Meeting Room Soundproofing WTF
In the office where I work, there's a meeting room which, like many meeting rooms, is separated from the main office area by thin walls which aren't part of the building's original structure.
The management decided that some meetings were very private and didn't want anybody eavesdropping through the thin walls, so they paid quite a bit of money having the walls and door soundproofed.
Except that, soundproofing or not, there remains a gap of several inches between the end of one of the meeting room walls, and an external wall which contains a window that was there before the meeting room was built.
So if you are in the office anywhere near the window you can still hear every single word being said in the room!
"So we're letting him go then?"
"Yup, he keeps visiting this site thedailysomething. I just saw him today posting."
"Hmm, we can't have that... make sure he's gone by Monday"
"Helen, make a note"
Except that, soundproofing or not, there remains a gap of several inches between the end of one of the meeting room walls, and an external wall which contains a window that was there before the meeting room was built.One thing I learned in my Acoustics class was that any fault in insulation immediately reduces a big portion of the acoustic resistance.
Besides, the only good way to soundproof a wall is to remove it and rebuild it, but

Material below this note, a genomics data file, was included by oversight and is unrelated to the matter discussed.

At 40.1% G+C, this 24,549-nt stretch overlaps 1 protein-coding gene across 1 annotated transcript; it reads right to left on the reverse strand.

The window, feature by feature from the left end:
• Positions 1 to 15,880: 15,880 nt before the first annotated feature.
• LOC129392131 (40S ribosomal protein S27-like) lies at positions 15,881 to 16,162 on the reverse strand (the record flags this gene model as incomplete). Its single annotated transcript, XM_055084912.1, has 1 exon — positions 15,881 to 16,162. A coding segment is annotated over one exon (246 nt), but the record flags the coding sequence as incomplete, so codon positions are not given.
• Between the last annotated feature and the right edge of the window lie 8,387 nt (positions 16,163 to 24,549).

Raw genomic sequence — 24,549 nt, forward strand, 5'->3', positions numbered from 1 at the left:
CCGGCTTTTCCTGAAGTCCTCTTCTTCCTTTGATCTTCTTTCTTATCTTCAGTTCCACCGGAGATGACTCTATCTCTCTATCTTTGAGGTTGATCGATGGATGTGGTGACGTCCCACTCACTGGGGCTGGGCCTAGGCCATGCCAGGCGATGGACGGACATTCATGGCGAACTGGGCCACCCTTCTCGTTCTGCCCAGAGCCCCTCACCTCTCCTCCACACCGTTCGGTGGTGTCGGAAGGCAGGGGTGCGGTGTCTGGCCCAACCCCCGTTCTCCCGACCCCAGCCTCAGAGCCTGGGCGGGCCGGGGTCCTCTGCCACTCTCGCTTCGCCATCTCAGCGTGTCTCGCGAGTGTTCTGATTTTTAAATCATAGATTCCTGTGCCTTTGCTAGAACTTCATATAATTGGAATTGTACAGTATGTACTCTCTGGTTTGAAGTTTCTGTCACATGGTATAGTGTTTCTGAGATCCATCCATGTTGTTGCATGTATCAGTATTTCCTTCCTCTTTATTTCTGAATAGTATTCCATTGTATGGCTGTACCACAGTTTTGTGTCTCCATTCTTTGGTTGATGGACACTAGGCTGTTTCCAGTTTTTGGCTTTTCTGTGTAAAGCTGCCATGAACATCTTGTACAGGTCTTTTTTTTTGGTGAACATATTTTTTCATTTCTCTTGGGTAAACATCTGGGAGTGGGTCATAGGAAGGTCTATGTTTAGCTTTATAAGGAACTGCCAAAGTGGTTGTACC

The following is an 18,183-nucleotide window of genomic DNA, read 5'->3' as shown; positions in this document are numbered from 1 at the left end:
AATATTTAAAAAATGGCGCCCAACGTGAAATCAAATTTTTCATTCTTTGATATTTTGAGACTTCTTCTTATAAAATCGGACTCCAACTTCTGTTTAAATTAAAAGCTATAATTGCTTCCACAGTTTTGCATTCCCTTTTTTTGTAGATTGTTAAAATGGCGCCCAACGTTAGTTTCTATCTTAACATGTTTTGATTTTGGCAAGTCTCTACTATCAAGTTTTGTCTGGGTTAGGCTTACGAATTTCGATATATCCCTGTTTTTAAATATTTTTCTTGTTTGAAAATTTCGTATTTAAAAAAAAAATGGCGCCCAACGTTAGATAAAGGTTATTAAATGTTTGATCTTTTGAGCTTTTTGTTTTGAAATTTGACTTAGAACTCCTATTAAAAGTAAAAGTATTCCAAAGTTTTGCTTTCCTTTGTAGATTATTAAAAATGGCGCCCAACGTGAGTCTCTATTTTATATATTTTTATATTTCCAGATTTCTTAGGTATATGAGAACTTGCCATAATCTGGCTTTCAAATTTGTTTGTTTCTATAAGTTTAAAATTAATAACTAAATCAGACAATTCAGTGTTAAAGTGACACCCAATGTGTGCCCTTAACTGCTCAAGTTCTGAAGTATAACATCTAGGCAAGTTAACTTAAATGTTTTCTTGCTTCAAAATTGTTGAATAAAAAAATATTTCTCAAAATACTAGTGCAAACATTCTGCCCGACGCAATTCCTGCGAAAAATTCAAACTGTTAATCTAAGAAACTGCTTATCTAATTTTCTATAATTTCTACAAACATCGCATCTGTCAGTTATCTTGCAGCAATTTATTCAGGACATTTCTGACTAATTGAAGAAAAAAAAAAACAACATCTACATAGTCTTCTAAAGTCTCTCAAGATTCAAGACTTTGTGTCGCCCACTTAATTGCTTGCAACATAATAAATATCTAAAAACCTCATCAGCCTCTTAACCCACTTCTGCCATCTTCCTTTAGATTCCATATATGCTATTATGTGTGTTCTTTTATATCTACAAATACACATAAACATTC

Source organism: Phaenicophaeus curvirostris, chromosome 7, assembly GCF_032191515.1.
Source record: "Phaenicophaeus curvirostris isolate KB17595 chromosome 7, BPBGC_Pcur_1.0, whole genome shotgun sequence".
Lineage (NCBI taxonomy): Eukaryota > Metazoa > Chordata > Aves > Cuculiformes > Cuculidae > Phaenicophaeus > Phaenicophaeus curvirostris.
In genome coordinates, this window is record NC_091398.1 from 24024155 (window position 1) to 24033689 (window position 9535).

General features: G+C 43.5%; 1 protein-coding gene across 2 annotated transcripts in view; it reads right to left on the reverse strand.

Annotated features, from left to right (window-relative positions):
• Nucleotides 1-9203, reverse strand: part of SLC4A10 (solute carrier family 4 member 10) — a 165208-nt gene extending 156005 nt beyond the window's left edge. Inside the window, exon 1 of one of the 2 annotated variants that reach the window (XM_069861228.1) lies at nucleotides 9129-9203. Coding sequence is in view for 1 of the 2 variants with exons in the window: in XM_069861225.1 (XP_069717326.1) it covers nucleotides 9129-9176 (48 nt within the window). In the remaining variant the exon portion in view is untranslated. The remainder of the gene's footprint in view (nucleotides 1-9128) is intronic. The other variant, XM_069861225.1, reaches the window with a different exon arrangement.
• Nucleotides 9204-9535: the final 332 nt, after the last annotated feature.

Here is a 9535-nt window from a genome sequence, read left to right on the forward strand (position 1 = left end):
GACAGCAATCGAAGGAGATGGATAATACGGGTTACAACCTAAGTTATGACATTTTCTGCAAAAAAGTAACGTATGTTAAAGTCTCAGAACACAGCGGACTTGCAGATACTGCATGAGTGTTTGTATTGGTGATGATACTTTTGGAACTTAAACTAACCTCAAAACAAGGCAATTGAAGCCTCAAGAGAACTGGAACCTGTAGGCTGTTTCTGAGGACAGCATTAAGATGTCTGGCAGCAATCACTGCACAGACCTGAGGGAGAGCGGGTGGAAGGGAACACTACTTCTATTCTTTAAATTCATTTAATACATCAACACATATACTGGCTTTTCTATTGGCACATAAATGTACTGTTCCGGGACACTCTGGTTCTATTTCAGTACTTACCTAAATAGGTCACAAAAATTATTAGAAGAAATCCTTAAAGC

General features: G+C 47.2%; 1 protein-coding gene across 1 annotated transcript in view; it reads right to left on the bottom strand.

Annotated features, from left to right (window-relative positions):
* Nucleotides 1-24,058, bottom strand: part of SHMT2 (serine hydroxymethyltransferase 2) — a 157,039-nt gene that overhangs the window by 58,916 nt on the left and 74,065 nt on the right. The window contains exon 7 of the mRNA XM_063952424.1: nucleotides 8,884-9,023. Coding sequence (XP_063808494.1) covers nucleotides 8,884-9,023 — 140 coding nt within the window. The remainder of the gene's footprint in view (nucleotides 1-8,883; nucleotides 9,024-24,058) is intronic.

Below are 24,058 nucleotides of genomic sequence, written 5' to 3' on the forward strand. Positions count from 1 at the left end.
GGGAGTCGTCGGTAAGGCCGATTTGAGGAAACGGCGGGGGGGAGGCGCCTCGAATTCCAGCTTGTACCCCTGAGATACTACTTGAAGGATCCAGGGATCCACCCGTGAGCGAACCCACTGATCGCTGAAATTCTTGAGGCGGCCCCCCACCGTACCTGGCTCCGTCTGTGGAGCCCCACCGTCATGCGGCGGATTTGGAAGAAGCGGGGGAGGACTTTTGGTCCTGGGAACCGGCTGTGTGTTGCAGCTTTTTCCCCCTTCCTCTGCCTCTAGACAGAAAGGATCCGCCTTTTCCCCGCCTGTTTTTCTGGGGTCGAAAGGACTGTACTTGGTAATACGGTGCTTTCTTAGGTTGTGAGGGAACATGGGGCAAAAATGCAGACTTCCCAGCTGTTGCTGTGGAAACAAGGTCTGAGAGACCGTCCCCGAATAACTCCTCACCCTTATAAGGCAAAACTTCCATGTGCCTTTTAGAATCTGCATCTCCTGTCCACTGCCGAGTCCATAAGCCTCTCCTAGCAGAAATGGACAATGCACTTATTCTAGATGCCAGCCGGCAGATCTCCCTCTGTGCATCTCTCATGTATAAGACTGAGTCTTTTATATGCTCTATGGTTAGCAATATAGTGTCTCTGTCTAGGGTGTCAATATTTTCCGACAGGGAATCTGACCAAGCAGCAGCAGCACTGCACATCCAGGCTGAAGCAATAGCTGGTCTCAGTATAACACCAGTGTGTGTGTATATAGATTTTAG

putting a dampening material between the wall and the rest of the construction otherwise the vibration will just travel around your insulation through the connecting walls, the floor and the ceiling.
make it high enough to reach the next concrete floor. You need to soundproof the space ABOVE the lowered ceiling as well.
put a dampening material between the wall boards and the internal construction elements of the wall (aluminum studs). And don't use too many screws - they also transmit vibrations.
So if a decent soundproofing needs the wall rebuilt, why didn't they just move it so I didn't intersect a window?
I think we all know the anwer...
I saw a similar thing at some clients, and also a lot of confidentiality required. Only, the soundproofing somehow stopped any wifi signals from going in and out that boardroom. Their bosses didn't want to pay for any network infrastructure to be put inside it, so the large doors were left constantly open to get a signal.